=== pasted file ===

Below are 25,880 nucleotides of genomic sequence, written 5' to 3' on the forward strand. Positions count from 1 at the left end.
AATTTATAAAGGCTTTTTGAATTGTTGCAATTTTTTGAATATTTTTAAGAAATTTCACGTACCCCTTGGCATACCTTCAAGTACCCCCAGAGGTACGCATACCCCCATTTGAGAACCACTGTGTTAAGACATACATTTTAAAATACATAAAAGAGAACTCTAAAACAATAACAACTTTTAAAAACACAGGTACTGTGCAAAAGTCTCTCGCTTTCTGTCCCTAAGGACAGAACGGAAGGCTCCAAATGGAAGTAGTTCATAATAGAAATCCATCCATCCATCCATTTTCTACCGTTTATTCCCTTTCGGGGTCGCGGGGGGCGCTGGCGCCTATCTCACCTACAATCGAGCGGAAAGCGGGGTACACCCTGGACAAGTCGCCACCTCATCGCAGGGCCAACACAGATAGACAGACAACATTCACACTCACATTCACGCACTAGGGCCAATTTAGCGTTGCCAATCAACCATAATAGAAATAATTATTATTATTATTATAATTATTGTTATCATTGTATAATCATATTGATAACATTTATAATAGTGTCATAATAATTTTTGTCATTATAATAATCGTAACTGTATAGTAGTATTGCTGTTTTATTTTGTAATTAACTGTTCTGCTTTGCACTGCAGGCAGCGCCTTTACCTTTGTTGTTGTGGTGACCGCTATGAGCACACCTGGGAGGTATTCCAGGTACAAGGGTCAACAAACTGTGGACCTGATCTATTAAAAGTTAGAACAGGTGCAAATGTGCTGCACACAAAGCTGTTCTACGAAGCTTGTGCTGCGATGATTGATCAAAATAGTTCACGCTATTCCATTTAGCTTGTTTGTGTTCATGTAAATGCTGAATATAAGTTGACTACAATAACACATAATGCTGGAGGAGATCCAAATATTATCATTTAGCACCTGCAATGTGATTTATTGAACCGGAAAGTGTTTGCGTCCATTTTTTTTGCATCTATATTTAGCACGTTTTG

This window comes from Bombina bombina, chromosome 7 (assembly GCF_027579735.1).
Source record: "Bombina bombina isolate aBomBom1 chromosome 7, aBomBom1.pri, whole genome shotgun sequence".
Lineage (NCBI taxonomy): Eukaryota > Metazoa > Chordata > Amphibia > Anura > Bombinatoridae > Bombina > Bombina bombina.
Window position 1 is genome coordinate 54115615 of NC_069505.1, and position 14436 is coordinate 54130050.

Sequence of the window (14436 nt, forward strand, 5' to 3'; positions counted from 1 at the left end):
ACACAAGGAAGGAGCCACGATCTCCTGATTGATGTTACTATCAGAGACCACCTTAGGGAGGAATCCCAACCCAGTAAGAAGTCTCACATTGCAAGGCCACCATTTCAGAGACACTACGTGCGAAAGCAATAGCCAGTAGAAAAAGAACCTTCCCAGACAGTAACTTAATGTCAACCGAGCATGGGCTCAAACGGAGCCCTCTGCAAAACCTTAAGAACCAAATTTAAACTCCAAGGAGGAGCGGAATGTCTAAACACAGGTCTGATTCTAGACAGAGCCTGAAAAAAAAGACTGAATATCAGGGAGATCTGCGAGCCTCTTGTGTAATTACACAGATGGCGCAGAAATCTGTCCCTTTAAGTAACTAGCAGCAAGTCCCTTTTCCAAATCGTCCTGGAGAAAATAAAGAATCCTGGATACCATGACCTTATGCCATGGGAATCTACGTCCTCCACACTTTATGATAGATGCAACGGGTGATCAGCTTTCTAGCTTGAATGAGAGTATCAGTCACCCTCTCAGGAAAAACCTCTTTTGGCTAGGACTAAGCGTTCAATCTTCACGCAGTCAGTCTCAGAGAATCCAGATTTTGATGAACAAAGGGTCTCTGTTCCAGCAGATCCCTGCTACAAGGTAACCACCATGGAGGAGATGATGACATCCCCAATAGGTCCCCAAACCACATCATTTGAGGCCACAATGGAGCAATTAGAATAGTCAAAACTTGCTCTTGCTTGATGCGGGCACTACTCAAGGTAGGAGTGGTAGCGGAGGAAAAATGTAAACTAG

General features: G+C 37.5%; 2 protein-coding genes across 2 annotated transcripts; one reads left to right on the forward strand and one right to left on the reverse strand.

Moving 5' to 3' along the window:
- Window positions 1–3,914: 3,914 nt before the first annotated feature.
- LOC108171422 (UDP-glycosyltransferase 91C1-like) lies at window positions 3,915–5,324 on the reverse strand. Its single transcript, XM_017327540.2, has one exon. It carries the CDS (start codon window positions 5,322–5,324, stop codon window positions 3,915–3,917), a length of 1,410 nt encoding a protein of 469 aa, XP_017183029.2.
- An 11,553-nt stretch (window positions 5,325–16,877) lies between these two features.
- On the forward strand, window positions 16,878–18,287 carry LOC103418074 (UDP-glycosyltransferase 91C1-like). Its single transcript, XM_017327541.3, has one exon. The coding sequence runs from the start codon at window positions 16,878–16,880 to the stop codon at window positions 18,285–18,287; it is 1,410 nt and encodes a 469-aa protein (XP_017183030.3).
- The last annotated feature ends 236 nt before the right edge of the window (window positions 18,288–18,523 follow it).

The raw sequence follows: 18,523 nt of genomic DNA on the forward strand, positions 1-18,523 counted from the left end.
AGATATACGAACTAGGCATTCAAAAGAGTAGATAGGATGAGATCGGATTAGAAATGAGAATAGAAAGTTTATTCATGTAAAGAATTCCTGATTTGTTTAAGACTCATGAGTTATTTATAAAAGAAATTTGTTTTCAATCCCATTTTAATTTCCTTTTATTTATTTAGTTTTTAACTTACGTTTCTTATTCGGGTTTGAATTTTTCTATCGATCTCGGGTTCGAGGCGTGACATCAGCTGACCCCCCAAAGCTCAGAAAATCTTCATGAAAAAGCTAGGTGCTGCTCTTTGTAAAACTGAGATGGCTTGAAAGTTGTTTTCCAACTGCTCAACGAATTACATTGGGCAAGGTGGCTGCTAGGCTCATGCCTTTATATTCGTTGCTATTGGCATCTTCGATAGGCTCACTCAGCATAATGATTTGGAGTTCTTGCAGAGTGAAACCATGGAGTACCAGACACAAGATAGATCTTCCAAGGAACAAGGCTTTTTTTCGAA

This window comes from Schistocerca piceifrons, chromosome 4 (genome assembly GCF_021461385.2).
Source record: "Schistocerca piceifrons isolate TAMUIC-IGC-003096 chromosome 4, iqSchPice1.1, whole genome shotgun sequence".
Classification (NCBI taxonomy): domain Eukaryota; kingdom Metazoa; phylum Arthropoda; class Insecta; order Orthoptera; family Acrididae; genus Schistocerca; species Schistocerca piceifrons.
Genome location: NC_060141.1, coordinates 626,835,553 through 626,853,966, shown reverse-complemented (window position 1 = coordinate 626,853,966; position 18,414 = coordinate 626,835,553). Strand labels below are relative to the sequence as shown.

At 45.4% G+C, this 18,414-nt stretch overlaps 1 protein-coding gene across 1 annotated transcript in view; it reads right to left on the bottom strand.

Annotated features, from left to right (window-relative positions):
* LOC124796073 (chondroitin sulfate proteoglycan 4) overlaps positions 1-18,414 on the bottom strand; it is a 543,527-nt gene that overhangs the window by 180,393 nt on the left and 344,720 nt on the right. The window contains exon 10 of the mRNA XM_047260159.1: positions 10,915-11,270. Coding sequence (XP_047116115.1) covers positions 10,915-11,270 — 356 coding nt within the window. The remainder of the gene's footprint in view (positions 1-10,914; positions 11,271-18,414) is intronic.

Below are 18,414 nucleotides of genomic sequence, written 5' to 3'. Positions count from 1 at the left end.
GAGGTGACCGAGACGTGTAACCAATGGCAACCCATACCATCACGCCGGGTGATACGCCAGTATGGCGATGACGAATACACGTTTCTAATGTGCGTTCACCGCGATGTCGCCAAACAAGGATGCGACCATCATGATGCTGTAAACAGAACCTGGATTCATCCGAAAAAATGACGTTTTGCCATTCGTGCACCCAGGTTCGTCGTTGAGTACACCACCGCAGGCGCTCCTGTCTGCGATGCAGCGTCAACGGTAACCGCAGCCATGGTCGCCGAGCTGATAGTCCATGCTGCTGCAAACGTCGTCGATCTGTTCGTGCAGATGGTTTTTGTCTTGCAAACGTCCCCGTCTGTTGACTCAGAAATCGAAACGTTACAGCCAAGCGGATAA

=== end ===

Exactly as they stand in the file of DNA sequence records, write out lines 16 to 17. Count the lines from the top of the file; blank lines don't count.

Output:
The raw sequence follows: 18,523 nt of genomic DNA on the forward strand, positions 1-18,523 counted from the left end.
AGATATACGAACTAGGCATTCAAAAGAGTAGATAGGATGAGATCGGATTAGAAATGAGAATAGAAAGTTTATTCATGTAAAGAATTCCTGATTTGTTTAAGACTCATGAGTTATTTATAAAAGAAATTTGTTTTCAATCCCATTTTAATTTCCTTTTATTTATTTAGTTTTTAACTTACGTTTCTTATTCGGGTTTGAATTTTTCTATCGATCTCGGGTTCGAGGCGTGACATCAGCTGACCCCCCAAAGCTCAGAAAATCTTCATGAAAAAGCTAGGTGCTGCTCTTTGTAAAACTGAGATGGCTTGAAAGTTGTTTTCCAACTGCTCAACGAATTACATTGGGCAAGGTGGCTGCTAGGCTCATGCCTTTATATTCGTTGCTATTGGCATCTTCGATAGGCTCACTCAGCATAATGATTTGGAGTTCTTGCAGAGTGAAACCATGGAGTACCAGACACAAGATAGATCTTCCAAGGAACAAGGCTTTTTTTCGAA